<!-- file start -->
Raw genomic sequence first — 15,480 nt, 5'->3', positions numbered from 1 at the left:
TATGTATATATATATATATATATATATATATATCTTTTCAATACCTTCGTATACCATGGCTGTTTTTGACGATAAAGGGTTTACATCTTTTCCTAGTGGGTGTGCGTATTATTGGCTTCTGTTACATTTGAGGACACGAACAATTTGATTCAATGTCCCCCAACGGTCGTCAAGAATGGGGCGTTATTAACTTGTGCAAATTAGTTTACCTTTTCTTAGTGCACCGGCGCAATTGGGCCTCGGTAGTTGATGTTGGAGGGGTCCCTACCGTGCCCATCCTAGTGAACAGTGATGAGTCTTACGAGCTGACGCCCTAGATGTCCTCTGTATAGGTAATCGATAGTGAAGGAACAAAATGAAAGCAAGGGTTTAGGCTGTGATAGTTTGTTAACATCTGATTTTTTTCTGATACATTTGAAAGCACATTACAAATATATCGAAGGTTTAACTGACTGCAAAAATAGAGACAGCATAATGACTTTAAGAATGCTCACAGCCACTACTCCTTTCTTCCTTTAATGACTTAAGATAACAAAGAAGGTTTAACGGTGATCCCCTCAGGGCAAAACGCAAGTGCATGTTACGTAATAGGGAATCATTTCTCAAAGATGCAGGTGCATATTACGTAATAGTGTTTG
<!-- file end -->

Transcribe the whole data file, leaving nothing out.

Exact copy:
Raw genomic sequence first — 15,480 nt, 5'->3', positions numbered from 1 at the left:
TATGTATATATATATATATATATATATATATATCTTTTCAATACCTTCGTATACCATGGCTGTTTTTGACGATAAAGGGTTTACATCTTTTCCTAGTGGGTGTGCGTATTATTGGCTTCTGTTACATTTGAGGACACGAACAATTTGATTCAATGTCCCCCAACGGTCGTCAAGAATGGGGCGTTATTAACTTGTGCAAATTAGTTTACCTTTTCTTAGTGCACCGGCGCAATTGGGCCTCGGTAGTTGATGTTGGAGGGGTCCCTACCGTGCCCATCCTAGTGAACAGTGATGAGTCTTACGAGCTGACGCCCTAGATGTCCTCTGTATAGGTAATCGATAGTGAAGGAACAAAATGAAAGCAAGGGTTTAGGCTGTGATAGTTTGTTAACATCTGATTTTTTTCTGATACATTTGAAAGCACATTACAAATATATCGAAGGTTTAACTGACTGCAAAAATAGAGACAGCATAATGACTTTAAGAATGCTCACAGCCACTACTCCTTTCTTCCTTTAATGACTTAAGATAACAAAGAAGGTTTAACGGTGATCCCCTCAGGGCAAAACGCAAGTGCATGTTACGTAATAGGGAATCATTTCTCAAAGATGCAGGTGCATATTACGTAATAGTGTTTG